In preparing for and carrying out this scheme, the defendants specifically discussed using their credentials and knowledge as law enforcement officers. For example, in a meeting in March 2011, Masso explained that the men should carry their law enforcement badges during the operation and, if stopped, say they were police officers working off-duty to deliver items that had been purchased at an auction. Masso and his team also used their specialized knowledge as law enforcement officers in determining the ideal vehicle to rent to transport the goods; they wanted one that was least likely to get pulled over for inspection.

In addition, in July 2011, Masso conspired to sell a shotgun to UC-1 for $2,000. He was assisted by two other co-conspirators, Anthony Santiago and Michael Gee. After providing the shotgun, Masso told UC-1 that the gun was just a “sample” and that they could get anything “from A to Z.” A few months later, in September 2011, Masso, again with the assistance of some of his other co-conspirators, transported firearms—all of which had been rendered inoperable by the FBI—from New Jersey to Long Island. After inspecting the guns and viewing the defaced serial numbers, Masso drove the guns in his car with his NYPD jacket displayed in the car window during the trip.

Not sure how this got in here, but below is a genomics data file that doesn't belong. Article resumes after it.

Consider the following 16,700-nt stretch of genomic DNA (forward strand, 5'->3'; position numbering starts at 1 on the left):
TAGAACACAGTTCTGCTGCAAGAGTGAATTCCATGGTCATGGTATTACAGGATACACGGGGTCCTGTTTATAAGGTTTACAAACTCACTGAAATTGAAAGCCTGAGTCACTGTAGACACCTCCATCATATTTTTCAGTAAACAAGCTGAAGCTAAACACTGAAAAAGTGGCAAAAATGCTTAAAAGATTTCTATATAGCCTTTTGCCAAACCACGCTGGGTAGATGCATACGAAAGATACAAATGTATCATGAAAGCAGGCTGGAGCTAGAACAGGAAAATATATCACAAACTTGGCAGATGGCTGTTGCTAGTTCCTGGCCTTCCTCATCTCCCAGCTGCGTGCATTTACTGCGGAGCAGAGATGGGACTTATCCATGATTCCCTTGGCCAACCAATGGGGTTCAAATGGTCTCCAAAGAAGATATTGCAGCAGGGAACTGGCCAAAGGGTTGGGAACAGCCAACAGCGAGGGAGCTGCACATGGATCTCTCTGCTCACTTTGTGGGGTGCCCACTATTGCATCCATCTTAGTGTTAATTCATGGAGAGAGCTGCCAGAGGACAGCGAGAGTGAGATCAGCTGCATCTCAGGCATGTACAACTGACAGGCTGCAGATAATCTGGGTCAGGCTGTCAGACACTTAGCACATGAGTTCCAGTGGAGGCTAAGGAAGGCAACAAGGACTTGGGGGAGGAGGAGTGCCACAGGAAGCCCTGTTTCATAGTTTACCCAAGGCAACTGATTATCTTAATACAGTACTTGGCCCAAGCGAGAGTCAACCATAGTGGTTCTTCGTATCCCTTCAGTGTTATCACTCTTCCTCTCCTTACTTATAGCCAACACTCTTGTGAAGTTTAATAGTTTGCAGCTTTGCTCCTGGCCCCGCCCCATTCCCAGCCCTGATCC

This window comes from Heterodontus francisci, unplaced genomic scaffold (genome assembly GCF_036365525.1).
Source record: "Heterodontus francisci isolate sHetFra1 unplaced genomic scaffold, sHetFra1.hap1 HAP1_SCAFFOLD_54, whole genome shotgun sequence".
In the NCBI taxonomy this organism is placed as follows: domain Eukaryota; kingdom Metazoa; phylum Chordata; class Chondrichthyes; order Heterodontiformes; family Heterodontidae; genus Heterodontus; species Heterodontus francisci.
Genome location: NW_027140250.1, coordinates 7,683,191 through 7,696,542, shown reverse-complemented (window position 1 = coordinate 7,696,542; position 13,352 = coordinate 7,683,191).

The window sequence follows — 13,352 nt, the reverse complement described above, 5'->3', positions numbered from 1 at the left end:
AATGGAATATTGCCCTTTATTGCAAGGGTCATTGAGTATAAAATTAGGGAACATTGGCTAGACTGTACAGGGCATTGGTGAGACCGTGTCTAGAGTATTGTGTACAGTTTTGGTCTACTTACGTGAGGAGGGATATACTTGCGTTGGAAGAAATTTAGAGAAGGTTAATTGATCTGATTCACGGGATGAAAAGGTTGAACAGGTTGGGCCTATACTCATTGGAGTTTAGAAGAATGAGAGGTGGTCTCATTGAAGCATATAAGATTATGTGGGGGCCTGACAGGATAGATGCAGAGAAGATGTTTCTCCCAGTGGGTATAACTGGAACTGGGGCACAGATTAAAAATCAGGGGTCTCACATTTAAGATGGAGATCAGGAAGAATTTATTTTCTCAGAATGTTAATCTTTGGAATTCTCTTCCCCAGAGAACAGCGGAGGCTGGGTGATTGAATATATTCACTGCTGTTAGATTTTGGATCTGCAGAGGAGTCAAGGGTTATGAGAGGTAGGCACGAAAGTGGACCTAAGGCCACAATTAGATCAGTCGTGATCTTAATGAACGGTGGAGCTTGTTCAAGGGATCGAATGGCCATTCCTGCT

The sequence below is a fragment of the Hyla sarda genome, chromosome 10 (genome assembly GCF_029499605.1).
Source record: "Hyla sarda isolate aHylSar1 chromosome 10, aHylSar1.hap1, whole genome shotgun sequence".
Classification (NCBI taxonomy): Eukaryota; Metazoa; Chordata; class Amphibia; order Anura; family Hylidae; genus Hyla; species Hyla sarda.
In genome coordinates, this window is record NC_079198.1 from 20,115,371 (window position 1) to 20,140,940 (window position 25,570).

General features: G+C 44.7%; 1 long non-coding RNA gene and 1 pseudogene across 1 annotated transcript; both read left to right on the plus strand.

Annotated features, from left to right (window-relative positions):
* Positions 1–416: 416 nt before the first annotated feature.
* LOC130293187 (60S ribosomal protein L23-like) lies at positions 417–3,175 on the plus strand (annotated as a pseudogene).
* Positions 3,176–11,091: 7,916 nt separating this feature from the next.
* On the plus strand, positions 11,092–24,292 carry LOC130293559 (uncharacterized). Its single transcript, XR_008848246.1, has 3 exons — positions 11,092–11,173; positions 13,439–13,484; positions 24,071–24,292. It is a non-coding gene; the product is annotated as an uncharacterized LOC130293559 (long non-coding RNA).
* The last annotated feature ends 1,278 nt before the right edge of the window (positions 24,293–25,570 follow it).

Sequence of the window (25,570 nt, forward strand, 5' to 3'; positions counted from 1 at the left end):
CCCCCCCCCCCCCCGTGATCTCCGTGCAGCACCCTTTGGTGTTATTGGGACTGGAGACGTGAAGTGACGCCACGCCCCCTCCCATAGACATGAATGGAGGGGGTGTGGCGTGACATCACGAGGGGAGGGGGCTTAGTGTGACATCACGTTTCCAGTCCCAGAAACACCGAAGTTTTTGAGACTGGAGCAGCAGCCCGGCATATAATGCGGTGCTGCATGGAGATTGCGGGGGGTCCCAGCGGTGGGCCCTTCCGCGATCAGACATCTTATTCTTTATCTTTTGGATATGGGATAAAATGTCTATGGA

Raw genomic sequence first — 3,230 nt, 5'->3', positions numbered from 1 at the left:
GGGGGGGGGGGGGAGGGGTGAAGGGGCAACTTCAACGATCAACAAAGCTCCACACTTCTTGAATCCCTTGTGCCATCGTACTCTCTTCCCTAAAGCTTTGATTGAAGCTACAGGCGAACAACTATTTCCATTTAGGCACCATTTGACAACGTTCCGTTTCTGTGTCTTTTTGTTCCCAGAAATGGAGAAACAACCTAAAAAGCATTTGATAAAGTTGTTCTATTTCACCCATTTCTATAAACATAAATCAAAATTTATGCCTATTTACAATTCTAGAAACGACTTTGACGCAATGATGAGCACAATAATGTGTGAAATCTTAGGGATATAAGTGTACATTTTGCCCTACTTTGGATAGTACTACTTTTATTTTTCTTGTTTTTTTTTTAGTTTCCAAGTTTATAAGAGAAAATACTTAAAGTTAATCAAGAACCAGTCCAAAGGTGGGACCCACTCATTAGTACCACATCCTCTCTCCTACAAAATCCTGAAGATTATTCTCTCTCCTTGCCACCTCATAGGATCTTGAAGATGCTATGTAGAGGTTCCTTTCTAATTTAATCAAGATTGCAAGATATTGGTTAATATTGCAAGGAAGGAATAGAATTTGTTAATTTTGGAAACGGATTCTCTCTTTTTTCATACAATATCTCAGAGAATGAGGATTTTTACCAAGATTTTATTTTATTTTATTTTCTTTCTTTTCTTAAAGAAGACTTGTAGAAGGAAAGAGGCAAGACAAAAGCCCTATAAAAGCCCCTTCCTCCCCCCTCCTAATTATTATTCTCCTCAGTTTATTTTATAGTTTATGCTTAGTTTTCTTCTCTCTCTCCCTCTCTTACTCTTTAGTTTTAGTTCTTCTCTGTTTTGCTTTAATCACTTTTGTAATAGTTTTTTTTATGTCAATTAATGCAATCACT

In addition to the prison term, Judge Koeltl sentenced Masso, 48, of Brooklyn, New York, to three years of supervised release and ordered him to pay a $400 special assessment fee. Masso has also agreed to a money judgment of $50,000, representing the amount of the crime proceeds, and has relinquished his interest in guns seized from him at the time of his arrest.

Masso was originally charged in a four-count complaint along with 11 co-conspirators: Eddie Goris and John Mahoney, who were also active-duty NYPD officers in the 68th precinct at the time they engaged in the conspiracy; Ali Oklu, who was an active-duty NYPD officer working as a member of the Brooklyn South Task Force; Gary Ortiz, who was an active-duty NYPD officer working in Brooklyn’s 71st precinct; Marco Venezia, who was a retired NYPD officer who had worked in community affairs during part of the time he engaged in the conspiracy; and Joseph Trischitta and Richard Melnik, both of whom were retired NYPD officers who had worked in Brooklyn’s 68th precinct. Also charged in the complaint were former NYC Department of Sanitation Police Officer Anthony Santiago, then active-duty New Jersey Corrections Officer David Kanwisher, and associates Michael Gee and Eric Gomer. Kanwisher pled guilty in February 2012 and was sentenced in June 2012 to 27 months in prison. All of the remaining co-conspirators, except for Oklu, have pled guilty and await sentencing. The charges against Oklu are merely accusations, and he is presumed innocent unless and until proven guilty.

Mr. Bharara praised the investigative work of the FBI and the Internal Affairs Bureau of the NYPD.

This prosecution is being handled by the Office’s Public Corruption and Complex Frauds Units. Assistant United States Attorney Carrie H. Cohen is in charge of the prosecution.